Twenty years hey!


What I can believe in though is socks knitting. I still love it. It still fills me up creatively and at the same time feels useful.

I knitted this pair for my farmer boy for his birthday, but due to some issues with the tension of the fair isle pattern around the top, he couldn't get them on. Miss Indi could get them on and modelled them for me, in exchange for a new Facebook profile pic. Remember the days when the going rate for bribery was a cookie? How things have changed. Anyway, as you can see from the photos, the socks are actually too big for Indi so will probably end up on Miss Jazzy's feet. Even though she was the last in the family to receive a pair from me. Better keep knitting.


The next thing that happened in my knitting land is that Indi requested a pair of socks with spots. Cool, I thought and proceeded to search the internet for patterns. Not so cool, I thought, when weirdly I didn't come up with any.

So I tried to convince her that what she really needed was a beautiful, snuggly shawl instead.

She disagreed.

So I got out some textas and paper and tried to work out what spots on socks might look like. Then I tried to work out how many stitches across and up and down they should be, how many stitches between them they should have, and how on earth I could evenly fit them across a 66 stitch sock. Is your brain hurting yet?

Once I had more or less worked out the stitches I tested them out by knitting a square. A square of spots.

That worked quite well but Miss Indi thought the spots were too big.


So I knitted a smaller swatch on 2mm needles with sock yarn.

Perfect!


Which leads us to now. For although I'm not 100% better I am better enough to take my spotty sock knitting into the other room to watch one of the Little Women movies. I have just finished reading the book and am dying to see the characters brought to life.

Gosh I adored that book. It broke my heart and brought me to tears of sadness and joy more times than I could count. I love those March girls, I love their relationships and adventures and of course I loved every single mention of knitting socks for the soldiers. What I wouldn't give for a chance to sit at that table for a night counting stitches with the sisters, turning heels, making lace and giggling at each other.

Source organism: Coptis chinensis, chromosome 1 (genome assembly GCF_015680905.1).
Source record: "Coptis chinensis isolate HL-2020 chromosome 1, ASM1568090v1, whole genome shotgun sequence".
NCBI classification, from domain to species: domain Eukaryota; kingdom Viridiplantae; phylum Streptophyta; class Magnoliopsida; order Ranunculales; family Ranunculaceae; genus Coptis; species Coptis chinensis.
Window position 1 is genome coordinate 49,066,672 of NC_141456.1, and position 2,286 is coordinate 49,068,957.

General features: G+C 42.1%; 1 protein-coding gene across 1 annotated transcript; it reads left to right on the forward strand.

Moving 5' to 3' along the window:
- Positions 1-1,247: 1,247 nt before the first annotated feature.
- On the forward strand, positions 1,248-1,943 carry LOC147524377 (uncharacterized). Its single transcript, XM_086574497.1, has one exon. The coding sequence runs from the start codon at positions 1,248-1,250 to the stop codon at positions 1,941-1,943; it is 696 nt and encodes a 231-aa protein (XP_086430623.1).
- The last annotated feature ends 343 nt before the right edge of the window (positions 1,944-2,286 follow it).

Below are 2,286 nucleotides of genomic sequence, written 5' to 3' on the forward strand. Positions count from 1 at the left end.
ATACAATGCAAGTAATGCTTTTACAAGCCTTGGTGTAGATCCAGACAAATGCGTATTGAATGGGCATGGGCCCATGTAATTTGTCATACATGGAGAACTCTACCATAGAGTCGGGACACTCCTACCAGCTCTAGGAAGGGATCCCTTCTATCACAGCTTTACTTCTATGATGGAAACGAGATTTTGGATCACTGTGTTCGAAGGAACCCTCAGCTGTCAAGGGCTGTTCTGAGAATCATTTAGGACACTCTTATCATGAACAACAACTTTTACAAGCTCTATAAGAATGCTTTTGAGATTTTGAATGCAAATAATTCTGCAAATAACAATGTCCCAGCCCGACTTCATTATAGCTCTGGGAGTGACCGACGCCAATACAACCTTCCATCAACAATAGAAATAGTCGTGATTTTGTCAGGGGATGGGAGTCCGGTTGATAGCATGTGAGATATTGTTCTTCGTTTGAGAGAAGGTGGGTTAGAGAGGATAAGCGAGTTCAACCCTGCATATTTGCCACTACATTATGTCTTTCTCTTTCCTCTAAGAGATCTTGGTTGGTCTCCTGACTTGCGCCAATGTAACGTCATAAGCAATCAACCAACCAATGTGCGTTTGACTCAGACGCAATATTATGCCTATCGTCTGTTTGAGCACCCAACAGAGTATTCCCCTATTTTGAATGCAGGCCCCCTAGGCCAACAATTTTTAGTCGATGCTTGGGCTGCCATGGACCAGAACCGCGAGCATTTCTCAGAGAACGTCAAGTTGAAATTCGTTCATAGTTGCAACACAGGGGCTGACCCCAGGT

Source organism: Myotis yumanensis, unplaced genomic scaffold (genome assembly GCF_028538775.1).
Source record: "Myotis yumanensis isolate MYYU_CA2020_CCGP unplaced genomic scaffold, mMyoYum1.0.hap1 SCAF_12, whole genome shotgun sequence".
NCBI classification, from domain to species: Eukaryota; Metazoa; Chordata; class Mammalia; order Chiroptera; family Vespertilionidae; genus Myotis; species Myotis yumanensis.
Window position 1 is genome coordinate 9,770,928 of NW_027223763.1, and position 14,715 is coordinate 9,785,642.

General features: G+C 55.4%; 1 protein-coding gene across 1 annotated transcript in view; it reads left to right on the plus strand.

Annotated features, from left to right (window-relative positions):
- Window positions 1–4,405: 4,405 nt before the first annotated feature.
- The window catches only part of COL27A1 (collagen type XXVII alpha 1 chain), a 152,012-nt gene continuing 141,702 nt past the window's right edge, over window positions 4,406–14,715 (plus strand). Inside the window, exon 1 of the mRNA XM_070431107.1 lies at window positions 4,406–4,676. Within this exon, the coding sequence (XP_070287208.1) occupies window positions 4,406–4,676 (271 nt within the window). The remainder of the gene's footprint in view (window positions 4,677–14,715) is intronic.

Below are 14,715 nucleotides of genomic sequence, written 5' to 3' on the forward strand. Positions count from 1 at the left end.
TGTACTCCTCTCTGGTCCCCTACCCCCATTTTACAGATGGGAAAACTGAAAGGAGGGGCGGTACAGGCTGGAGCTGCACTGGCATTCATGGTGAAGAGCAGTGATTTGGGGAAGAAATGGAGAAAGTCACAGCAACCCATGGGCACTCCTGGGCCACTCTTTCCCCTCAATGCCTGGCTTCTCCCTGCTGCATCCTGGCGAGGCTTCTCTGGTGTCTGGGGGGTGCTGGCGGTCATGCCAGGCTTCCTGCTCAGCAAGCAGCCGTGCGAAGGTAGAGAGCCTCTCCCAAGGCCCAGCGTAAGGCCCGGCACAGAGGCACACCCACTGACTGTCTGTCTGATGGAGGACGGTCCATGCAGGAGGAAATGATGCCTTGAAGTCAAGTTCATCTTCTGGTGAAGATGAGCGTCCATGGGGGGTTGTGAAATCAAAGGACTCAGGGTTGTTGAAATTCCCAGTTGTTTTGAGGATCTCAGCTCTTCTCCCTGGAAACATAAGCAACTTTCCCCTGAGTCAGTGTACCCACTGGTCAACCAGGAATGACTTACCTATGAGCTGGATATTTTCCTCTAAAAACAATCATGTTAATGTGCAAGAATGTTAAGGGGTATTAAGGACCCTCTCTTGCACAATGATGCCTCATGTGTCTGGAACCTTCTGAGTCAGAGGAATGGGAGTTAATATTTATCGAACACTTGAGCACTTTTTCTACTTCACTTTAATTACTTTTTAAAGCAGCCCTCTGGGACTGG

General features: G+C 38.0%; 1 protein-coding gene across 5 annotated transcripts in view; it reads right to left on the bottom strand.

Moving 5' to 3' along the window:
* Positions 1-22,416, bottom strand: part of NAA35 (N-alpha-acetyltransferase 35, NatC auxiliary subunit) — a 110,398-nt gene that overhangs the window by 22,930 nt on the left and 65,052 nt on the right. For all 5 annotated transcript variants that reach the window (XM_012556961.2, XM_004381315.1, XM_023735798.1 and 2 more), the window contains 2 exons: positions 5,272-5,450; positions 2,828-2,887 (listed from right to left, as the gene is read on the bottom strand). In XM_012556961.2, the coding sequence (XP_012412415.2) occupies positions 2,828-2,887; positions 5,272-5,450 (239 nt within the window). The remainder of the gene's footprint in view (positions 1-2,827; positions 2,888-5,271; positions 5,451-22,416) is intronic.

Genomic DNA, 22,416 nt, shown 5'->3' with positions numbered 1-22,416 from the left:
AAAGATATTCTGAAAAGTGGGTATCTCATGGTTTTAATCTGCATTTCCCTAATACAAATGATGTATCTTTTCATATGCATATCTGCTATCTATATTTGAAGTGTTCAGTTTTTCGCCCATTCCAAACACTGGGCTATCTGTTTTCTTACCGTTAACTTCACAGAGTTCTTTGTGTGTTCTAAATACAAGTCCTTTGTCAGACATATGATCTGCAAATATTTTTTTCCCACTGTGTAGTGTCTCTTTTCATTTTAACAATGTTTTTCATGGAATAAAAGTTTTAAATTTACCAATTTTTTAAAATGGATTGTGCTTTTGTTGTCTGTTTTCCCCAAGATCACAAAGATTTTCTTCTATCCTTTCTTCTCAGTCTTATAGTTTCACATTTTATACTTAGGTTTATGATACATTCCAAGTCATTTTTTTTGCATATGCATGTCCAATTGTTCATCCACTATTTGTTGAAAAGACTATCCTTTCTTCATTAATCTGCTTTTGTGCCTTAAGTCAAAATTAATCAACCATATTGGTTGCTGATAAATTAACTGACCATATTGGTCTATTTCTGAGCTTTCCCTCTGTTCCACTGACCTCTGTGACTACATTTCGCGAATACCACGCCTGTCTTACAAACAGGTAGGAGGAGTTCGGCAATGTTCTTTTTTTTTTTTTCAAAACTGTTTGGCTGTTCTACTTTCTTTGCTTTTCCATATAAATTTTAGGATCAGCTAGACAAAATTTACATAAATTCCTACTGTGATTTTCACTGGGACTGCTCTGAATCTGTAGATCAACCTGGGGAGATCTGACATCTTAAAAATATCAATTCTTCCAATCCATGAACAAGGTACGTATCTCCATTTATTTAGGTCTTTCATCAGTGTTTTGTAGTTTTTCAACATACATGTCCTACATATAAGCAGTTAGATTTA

I can't believe I have never read it til now. Have you?


And with that I bid you farewell for another week.

May we all be healthy, may our tomatoes finally ripen, may our pickles have just enough pucker, and may the movie not disappoint the book.

Bye!


zig zag toe socks details here
lotsa spots socks details here

Friday, February 3, 2017

capturing + creating

Hello honey bunches - here we are again.

The whole of January I wondered if I was doing the right thing by sticking to the Friday Foxs Lane, rather than blogging every day the way I had for the previous two years. Every now and then I'd pop back into my archives to remind me of what we were doing on the same date a year ago and I'd love the connection to the seasons, the summer rhythm, and our past.

Our summers look so dreamy in blog posts. They're filled with fruit picking, girls in floral dresses with messy braids, vegetable pickling and long sunny days spent together as a family.

But on the last day of this January, just a few days ago when it was waaaay too late to change my mind, I decided that I'd made the right decision after all. It was a warm early evening on the day before the summer holidays ended. We'd eaten dinner, the girls had laid out their clothes for the next day and packed their school bags but we still had a few hours before bed time. Indi announced that she wanted to head down to the front of the farm and pick some flowers for her friend and Pepper and I decided to join her. We pulled our boots on, grabbed some secateurs and a bucket for blackberries and headed out the door. Only once we had well and truly left did it occur to me to bring my camera along too. Just in case the light was just right and I felt like snapping some pictures. So I went back and picked it up.

On the way down, I asked the girls if they remembered the previous January and what it had been like when I was blogging every day. Mostly they remembered my 7pm panic and inevitable hustle of everyone out the door to go and check on the quinces, or go and pick the plums, or get the eggs, or do any other family activity that I could photograph and then blog about that night.